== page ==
With both David Brooks of the New York Times and the Washington Post's editorial page saying that Democrats are split over education, there's no denying it. Brooks says:

As in many other areas, the biggest education debates are happening within the Democratic Party. On the one hand, there are the reformers like Joel Klein and Michelle Rhee, who support merit pay for good teachers, charter schools and tough accountability standards. On the other hand, there are the teachers' unions and the members of the Ed School establishment, who emphasize greater funding, smaller class sizes and superficial reforms.

In the Post's words:

The different education factions of the party -- those pushing for radical restructuring and those more wedded to the status quo -- were each convinced during the campaign that Mr. Obama shared their particular viewpoints. So it is not clear whether Mr. Obama is leaning toward the "disrupters," House education committee chairman George Miller's approving description of the reformers, or the "incrementalists" who are allied with teachers unions.

The Post urges the President-Elect not to pick Linda Darling-Hammond; Brooks is hoping for the selection of Arne Duncan or Joel...

Well, Mike ain't gonna be getting a Christmas card from Linda this year. In an article published today in the New Republic, Mike is clear: when it comes to secretary picks, LDH is the "worst case scenario" (of course, Flypaper readers will know that that particular sentiment is old news). The article, which outlines Darling-Hammond's history in the education community, is certainly right about one thing: her appointment as secretary, deputy secretary, or really any position in the department or administration at all is going to cause a huge uproar. (If her position as transition team education advisor hasn't done that already.)

Apparently Darling-Hammond doesn't understand what all the fuss is about. She thinks that her "personal opinions" don't matter because she's just there to "implement" Obama's education platform. Well, that's all warm and fuzzy (or as Mike would say--and did--"The ideas associated with Darling-Hammond are ones that educators love because they're warm and fuzzy,") but it still begs the question: what is Obama's education platform? He certainly did a bang up job playing both sides against the middle during the campaign. And now we're left wondering where he stands--and when...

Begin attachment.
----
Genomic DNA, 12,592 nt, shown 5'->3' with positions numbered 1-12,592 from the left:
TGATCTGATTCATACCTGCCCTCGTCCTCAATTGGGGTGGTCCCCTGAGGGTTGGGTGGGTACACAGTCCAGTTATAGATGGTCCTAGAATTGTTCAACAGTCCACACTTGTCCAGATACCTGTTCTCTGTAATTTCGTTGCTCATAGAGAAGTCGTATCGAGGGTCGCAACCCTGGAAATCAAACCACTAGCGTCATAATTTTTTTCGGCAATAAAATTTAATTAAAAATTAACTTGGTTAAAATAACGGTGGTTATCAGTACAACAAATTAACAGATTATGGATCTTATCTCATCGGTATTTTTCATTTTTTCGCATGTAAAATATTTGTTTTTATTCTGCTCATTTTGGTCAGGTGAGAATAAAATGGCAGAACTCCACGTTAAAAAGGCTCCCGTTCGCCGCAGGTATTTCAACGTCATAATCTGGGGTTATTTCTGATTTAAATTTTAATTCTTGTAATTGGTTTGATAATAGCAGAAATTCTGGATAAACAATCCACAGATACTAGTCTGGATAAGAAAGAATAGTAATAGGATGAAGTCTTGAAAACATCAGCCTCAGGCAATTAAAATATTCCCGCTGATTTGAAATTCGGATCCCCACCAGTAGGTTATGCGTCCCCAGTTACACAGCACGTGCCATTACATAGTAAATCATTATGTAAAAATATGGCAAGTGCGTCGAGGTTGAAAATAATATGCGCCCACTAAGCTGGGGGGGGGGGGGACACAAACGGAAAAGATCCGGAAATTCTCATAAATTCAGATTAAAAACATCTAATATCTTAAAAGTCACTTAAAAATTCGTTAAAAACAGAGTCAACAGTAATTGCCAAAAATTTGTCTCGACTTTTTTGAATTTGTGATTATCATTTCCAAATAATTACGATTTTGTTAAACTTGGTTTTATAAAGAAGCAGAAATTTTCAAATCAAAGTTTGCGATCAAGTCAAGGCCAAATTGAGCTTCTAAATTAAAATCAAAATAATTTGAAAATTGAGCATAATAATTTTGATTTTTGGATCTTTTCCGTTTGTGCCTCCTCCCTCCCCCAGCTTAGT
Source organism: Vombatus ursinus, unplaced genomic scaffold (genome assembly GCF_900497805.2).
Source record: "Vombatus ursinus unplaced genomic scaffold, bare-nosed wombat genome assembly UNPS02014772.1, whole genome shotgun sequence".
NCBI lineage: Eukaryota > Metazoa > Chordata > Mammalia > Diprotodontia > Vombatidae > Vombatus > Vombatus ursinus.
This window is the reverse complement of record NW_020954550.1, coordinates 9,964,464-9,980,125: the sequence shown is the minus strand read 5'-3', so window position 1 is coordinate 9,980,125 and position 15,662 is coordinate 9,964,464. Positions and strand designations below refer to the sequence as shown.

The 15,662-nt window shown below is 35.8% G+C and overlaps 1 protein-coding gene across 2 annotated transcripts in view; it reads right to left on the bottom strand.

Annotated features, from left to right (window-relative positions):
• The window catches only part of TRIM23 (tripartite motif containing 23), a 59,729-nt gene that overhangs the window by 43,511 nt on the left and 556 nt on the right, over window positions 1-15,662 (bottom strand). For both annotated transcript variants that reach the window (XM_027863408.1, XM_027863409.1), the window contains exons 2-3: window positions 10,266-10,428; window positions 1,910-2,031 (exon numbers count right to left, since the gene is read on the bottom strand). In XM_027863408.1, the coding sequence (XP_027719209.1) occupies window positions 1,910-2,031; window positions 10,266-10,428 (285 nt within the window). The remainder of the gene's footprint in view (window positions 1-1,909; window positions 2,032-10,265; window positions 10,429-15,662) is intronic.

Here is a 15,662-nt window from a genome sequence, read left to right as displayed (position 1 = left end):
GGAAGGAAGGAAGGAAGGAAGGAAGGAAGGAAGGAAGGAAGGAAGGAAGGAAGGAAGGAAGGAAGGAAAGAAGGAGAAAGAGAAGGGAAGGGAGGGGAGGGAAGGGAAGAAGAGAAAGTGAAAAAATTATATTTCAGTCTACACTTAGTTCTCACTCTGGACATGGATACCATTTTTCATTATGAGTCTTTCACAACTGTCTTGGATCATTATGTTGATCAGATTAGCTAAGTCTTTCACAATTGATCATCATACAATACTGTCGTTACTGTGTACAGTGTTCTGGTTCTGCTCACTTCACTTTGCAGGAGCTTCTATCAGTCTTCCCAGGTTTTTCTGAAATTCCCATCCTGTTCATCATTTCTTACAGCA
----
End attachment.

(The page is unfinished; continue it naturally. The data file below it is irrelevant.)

David Brooks has been weighing in on the education secretary debate for a few weeks now. Today's??latest installment, however, I think was his best. He brought up the usual names for the top spot--Joel Klein, Arne Duncan, and Linda Darling-Hammond--but he also had an interesting insight that merits more attention:

The candidates before Obama apparently include: Joel Klein, the highly successful New York chancellor who has, nonetheless, been blackballed by the unions; Arne Duncan, the reforming Chicago head who is less controversial; Darling-Hammond herself; and some former governor to be named later, with Darling-Hammond as the deputy secretary.

In some sense, the final option would be the biggest setback for reform. Education is one of those areas where implementation and the details are more important than grand pronouncements. If the deputies and assistants in the secretary's office are not true reformers, nothing will get done. (my emphasis)